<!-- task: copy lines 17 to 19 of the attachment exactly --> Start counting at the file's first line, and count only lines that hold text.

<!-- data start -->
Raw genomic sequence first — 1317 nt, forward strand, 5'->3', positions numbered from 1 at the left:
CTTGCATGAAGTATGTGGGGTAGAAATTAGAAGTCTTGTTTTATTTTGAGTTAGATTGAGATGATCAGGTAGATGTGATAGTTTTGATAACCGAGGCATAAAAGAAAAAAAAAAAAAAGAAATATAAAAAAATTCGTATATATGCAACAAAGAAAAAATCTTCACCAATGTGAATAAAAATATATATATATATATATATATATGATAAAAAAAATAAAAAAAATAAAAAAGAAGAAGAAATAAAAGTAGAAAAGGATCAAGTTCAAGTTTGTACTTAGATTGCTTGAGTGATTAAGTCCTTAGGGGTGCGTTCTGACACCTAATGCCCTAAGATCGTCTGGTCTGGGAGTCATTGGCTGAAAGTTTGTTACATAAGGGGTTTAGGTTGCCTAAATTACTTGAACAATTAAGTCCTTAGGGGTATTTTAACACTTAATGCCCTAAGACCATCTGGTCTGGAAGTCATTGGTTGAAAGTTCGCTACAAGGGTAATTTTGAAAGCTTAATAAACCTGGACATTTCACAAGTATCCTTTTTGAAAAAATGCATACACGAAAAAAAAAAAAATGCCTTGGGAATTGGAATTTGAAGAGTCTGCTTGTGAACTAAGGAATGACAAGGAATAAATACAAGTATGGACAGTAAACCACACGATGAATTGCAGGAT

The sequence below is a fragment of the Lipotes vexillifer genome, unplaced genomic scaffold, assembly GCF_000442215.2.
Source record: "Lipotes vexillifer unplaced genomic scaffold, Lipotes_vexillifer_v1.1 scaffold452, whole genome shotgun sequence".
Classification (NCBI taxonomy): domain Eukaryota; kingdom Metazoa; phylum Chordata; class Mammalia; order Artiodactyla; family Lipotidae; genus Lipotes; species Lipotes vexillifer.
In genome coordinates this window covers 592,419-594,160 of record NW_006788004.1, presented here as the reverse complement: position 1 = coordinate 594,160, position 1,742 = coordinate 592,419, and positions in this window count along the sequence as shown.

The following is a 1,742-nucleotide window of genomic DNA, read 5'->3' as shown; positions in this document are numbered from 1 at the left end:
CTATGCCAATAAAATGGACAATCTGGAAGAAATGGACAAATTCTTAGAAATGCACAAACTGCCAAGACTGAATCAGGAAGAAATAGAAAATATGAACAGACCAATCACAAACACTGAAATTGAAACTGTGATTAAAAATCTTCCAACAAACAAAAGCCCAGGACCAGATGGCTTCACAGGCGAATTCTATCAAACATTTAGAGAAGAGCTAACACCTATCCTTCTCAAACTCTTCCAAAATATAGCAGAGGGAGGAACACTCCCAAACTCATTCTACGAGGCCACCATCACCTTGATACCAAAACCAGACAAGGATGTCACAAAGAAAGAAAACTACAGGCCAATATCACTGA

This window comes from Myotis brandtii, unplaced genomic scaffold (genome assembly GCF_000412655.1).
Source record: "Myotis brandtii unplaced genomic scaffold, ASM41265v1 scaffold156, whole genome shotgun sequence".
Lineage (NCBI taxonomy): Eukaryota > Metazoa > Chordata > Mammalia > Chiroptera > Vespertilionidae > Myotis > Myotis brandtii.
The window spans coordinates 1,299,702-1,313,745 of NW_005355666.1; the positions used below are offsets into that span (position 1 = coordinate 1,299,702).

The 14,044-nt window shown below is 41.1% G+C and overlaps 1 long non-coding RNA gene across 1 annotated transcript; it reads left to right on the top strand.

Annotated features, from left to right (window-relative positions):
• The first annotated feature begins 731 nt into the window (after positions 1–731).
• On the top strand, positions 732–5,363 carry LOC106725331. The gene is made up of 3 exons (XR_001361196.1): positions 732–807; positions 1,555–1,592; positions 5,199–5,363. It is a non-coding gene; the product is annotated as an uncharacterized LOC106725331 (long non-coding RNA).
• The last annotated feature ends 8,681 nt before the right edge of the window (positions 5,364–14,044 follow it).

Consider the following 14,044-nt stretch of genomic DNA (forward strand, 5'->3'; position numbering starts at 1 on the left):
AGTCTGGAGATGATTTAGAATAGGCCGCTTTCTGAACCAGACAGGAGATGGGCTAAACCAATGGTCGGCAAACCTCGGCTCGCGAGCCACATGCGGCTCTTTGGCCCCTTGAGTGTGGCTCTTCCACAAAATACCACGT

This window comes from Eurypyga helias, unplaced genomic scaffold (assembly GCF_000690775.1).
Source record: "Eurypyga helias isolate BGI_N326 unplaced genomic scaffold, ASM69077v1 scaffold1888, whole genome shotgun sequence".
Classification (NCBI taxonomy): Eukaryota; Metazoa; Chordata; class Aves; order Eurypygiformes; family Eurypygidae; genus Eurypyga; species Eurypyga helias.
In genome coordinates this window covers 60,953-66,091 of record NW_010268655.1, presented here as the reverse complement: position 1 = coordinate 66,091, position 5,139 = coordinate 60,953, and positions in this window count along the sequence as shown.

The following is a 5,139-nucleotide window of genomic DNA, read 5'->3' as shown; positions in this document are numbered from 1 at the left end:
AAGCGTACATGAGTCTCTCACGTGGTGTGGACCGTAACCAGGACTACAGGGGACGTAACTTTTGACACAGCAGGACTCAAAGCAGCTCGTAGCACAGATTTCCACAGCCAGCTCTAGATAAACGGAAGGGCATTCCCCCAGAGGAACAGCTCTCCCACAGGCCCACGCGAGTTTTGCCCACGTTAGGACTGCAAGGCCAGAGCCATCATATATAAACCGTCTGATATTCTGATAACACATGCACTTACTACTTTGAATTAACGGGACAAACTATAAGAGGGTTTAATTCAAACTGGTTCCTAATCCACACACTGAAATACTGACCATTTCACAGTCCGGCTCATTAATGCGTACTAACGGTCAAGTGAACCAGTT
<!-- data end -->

• The last annotated feature ends 8,681 nt before the right edge of the window (positions 5,364–14,044 follow it).

Consider the following 14,044-nt stretch of genomic DNA (forward strand, 5'->3'; position numbering starts at 1 on the left):
AGTCTGGAGATGATTTAGAATAGGCCGCTTTCTGAACCAGACAGGAGATGGGCTAAACCAATGGTCGGCAAACCTCGGCTCGCGAGCCACATGCGGCTCTTTGGCCCCTTGAGTGTGGCTCTTCCACAAAATACCACGT